I was super young when this album dropped, so I discovered it later, when I was in my rebellious early teens exploring rock with my older bro. For me, it was awesome to find my genre loves, hip-hop and rock, combined so successfully. I think Zack de la Rocha’s political message underscored with an explosive energetic production makes it powerfully accessible. This balance I feel makes the audience think but not feel alienated, allowing them to connect, unify and hopefully be inspired to make positive change. Rage’s music also feels like such a release—almost an expression of built up frustrations/pressures let loose. Again, I think that’s due to the political message/energetic production ratio. It came out over 20 years ago and yet it’s still totally relevant politically as well as in its sound.

World affairs, equality, and human rights are personally important to me; I can only write about what I feel impassioned by, so as long we live in an unfair world, you can expect more politically-based music. Music and art have always excelled to [their] finest in the midst of social decline, so whilst trying to play my part in helping the fight for equality, I’m also excited to hear/see the artistic expressions released during the next couple of unpredictable years. I feel the balance of escapism and political activism is absolutely essential in music-it’s the one thing in life every being connects to. As the world increasingly heads towards separatism, I’m hoping the arts will help in bringing the puzzle back together.

10. Jennifer Clavin (Bleached)
When I was in high school, I bought the double disc of Christ—The Album by Crass on CD. I would listen from front to back while reading through the little book that came with it about politics, religion, sexism and so many extreme ideas that I had never thought of before. It was scary and refreshing. I loved it.

Musically, Crass’ bass lines and the military style drum beats are very inspiring. My first punk band was very political. So at a young age, this album inspired me to write very expressive lyrics and to speak my mind. I’m glad I grew up on Crass records because that stuff sticks with you forever.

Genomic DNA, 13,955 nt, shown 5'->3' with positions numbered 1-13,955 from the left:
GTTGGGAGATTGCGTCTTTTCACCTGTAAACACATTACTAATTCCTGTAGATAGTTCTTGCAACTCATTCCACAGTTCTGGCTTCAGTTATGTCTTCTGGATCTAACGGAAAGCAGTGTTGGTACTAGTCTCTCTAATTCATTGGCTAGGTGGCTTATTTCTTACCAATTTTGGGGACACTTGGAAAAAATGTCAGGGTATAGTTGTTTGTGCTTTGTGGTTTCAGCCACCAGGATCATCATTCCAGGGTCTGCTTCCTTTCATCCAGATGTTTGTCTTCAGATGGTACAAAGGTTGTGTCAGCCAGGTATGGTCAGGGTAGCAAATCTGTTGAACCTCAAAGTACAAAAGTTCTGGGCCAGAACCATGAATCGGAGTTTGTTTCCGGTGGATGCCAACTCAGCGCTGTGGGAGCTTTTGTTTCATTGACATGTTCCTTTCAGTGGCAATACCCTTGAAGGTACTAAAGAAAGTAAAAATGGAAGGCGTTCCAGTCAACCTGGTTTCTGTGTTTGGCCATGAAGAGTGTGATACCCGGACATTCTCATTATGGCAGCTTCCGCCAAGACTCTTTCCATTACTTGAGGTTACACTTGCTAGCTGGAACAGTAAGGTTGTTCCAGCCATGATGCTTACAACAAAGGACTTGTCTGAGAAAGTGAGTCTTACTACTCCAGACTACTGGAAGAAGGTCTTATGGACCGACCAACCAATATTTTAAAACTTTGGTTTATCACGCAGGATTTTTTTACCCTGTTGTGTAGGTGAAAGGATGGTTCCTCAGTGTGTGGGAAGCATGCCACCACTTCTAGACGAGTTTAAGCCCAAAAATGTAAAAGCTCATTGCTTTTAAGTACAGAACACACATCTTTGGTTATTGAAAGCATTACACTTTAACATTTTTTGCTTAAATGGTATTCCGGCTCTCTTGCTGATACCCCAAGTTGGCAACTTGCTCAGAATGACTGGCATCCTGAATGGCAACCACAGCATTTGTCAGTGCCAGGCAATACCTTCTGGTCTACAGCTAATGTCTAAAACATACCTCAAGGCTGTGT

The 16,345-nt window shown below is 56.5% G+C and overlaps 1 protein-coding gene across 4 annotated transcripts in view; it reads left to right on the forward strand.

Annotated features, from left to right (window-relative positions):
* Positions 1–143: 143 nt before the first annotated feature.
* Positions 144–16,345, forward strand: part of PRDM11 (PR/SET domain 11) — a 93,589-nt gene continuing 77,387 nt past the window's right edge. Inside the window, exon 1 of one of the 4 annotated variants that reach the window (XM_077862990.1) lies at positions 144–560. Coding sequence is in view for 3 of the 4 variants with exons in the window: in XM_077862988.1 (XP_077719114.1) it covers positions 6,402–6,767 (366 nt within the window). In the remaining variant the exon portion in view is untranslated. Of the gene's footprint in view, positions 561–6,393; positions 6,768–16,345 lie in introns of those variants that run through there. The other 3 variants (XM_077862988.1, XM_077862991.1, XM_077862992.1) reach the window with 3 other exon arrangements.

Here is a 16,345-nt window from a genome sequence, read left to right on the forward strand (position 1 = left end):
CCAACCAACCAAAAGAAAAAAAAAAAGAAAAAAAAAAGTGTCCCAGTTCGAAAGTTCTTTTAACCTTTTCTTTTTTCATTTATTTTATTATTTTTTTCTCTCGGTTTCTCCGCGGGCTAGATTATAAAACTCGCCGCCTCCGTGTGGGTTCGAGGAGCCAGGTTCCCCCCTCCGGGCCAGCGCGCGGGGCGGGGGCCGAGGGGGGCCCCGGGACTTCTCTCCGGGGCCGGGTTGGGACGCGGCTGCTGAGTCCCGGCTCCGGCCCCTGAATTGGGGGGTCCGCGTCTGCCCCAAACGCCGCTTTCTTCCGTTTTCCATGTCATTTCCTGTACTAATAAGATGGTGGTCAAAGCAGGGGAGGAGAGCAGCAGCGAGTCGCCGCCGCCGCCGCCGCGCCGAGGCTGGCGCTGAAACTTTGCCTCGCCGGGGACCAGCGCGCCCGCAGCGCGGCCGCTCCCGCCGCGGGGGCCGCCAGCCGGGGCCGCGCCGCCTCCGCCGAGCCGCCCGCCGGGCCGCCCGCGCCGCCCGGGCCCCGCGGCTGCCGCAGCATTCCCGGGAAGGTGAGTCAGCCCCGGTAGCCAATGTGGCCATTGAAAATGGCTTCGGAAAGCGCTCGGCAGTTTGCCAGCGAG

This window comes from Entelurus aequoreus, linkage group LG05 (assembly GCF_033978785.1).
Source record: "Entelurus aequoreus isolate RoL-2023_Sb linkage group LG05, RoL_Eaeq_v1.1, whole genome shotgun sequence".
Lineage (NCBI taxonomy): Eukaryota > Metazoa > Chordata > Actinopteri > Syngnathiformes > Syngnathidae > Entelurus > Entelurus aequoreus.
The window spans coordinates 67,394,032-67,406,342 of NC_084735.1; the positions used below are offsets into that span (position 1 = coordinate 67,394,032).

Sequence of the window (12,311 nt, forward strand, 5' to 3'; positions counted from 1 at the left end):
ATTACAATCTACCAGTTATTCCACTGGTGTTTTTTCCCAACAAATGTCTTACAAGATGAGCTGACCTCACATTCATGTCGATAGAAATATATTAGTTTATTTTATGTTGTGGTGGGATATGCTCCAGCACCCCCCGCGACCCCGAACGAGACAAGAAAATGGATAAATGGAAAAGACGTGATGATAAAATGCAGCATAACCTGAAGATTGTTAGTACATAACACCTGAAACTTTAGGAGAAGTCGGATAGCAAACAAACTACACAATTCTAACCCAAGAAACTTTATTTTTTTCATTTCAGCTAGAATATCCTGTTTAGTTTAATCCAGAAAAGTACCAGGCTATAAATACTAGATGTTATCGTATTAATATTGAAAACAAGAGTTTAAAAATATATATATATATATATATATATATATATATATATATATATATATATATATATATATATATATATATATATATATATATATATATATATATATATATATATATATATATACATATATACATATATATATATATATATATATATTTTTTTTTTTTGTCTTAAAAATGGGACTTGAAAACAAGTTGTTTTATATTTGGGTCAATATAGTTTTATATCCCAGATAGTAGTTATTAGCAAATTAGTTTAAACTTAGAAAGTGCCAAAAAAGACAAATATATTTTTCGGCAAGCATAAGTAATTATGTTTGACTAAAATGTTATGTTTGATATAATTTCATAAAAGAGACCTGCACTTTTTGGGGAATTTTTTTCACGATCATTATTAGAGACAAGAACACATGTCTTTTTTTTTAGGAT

I did two cover songs post-election to raise money for Planned Parenthood. The songs I chose were “Eve Of Destruction” (originally recorded in 1965) and “Bonzo Goes To Bitburg” (recorded in 1985). Both songs are still very relevant. One is about the fascist, racist, unjust world they were living in. Sadly, that’s what we are living in now. The other speaks of how embarrassed, offended, and disgusted they were for their president. A lot of us feel that way when we see Trump. It is depressing to me that a political song from the ‘60s can feel so relevant today, 50 years later.

I see a lot of people becoming more political with their music. I can imagine a recommencement of the activism seen in the ‘60s. It is really important that people continue to speak up. We all became so comfortable with the state of the world, and unfortunately we are backtracking. I thought of all the musicians that rely on sexist and racist lyrics and whether or not they will change their direction. Hopefully they can stop encouraging that type of behavior.